Chilean native Nelson Rivas aka Cekis, one of the pioneers of the Latin American street art movement, began painting on the streets of his native city, Santiago, when he was sixteen. Since then, his artwork has graced the walls of a range of cities from Sao Paulo to Paris. Based in NYC for the last seven years, he has painted murals throughout Brooklyn and beyond. Recently, Nelson held his first open studio featuring the Fence Series, a series of paintings on the theme of immigration and the concept of self-imprisonment. While visiting Nelson’s studio last week, we asked him a few questions.
What inspired you to create the Fence Series?
Various personal experiences and encounters have sparked the concept of these paintings. When I moved out of Chile, I left behind almost everything I’d ever known: my family, my friends, and my career as a graffiti artist. When I came to NYC, I had no money, poor English language skills and hardly any friends. I had actually exiled myself from freedom and comfort, and I began to feel fenced in. It was a fence I had imposed on myself to enable me to grow as an artist. Once here, I met many immigrants with incredible stories. These people and their stories spurred me to further explore the theme of fences, particularly as they relate to immigrants.
How long have you been working on this particular series?
A couple of years ago, fences began to surface in my studio work. At first, they appeared as a subtle layer of texture, and then they gradually evolved into an essential element of my work. In the last six months, however, I started to play and experiment with fences as the main feature of my work. I started creating different colored fences, overlapping them, and intertwining them. I transformed the fence into a metaphor for imposed or self-imposed oppression, division, and the yearning for freedom.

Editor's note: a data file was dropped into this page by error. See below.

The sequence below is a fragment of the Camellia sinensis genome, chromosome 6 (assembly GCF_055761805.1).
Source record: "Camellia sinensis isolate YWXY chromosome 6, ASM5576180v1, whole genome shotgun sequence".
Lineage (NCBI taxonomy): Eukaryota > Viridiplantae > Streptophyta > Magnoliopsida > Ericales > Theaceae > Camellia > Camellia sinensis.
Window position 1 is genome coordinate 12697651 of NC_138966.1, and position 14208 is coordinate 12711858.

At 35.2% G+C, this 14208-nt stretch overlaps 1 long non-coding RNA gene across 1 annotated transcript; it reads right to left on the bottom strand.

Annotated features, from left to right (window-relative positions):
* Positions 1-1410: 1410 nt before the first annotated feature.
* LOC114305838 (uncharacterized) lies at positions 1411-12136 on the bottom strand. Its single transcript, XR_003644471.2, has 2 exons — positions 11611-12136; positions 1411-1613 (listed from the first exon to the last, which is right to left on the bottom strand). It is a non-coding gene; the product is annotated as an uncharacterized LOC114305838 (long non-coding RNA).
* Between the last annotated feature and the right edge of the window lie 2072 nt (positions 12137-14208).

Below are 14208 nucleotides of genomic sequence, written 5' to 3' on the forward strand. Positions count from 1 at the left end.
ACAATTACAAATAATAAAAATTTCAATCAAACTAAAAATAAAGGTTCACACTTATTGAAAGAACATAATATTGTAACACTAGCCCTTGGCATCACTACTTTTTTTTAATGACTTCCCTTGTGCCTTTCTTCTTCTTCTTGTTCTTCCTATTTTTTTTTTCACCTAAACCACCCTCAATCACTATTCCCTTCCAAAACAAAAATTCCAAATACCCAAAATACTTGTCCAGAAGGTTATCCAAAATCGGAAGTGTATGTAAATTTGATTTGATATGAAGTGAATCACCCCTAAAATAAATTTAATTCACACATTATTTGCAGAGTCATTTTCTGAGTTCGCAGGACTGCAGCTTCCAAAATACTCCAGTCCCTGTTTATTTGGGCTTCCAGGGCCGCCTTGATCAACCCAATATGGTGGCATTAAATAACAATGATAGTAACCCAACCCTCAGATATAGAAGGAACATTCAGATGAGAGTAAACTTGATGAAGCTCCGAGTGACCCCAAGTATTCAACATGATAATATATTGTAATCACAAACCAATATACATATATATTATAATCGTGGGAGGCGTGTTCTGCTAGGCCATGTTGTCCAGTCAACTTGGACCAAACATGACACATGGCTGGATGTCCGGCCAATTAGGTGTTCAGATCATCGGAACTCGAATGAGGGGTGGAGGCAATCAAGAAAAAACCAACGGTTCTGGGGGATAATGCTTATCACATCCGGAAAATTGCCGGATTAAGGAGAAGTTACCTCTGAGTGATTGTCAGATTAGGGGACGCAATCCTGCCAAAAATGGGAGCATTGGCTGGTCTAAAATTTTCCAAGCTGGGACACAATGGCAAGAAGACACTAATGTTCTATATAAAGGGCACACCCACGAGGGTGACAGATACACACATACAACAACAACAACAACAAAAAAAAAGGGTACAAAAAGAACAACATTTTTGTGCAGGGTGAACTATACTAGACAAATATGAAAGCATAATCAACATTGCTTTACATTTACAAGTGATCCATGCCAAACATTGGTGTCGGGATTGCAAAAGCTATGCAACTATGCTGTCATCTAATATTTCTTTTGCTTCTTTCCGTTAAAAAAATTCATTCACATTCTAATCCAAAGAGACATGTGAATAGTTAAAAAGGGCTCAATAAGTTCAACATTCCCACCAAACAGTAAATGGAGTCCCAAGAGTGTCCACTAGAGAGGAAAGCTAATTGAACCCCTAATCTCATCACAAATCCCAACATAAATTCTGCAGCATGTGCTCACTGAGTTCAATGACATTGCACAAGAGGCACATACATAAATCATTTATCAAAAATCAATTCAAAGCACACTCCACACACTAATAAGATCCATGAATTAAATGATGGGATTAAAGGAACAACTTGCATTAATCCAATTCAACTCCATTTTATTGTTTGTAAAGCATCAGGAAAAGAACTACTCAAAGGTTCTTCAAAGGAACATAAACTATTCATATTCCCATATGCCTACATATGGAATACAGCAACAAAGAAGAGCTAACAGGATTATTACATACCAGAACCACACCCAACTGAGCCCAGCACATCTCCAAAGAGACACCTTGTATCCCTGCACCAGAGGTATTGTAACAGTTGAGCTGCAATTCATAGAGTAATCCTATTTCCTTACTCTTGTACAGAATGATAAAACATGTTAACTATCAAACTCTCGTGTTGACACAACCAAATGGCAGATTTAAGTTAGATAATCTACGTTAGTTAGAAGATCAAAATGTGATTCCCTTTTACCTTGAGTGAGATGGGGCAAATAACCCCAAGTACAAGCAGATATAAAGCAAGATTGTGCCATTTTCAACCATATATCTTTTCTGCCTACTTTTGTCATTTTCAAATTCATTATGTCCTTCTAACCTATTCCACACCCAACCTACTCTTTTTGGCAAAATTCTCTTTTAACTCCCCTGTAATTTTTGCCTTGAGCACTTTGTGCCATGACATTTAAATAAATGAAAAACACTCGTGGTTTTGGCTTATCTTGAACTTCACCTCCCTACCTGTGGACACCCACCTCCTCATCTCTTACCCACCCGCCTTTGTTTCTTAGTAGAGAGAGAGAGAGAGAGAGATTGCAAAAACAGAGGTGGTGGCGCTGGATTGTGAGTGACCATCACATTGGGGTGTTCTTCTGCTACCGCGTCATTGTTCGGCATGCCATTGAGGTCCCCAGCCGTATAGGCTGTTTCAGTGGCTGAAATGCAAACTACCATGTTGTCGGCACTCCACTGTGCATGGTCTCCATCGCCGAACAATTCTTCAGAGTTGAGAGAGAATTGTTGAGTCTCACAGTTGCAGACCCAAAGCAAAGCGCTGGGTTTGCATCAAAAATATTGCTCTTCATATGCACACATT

How would you describe the process of creating your work?
The more I work and develop the concept, the more natural the process becomes. I don’t have any particular formula. If I did, I would start to get bored.
What materials do you primarily work with?
I’ve been working with lots of acrylic markers, acrylic house paint, spray paint, paper, wood and photos.
How has working in a studio been different from working in the streets?
I love painting on the street, but in NYC it is quite difficult to get new walls. It is easy to feel paranoid even when you are a legal resident. This is the main reason I started painting in the studio. I love painting murals, but I’ve come to enjoy the idea of experimenting, exploring and trying out new ideas on paper, wood or canvas. Also, when I work in my studio, I have fewer distractions. Then when I go outside, I apply some of the techniques I’ve developed from my studio work to my huge public works.
I’d like to continue painting at home and eventually share these latest pieces in a gallery setting. I recently received a grant to paint outdoor murals in Sunset Park later this spring. And I plan to travel abroad in the late fall to participate in a huge street art festival scheduled to take place in South America.
Good luck! We’re looking forward to seeing your outdoor murals in the months ahead.
Photos by Street Art NYC & Nelson Rivas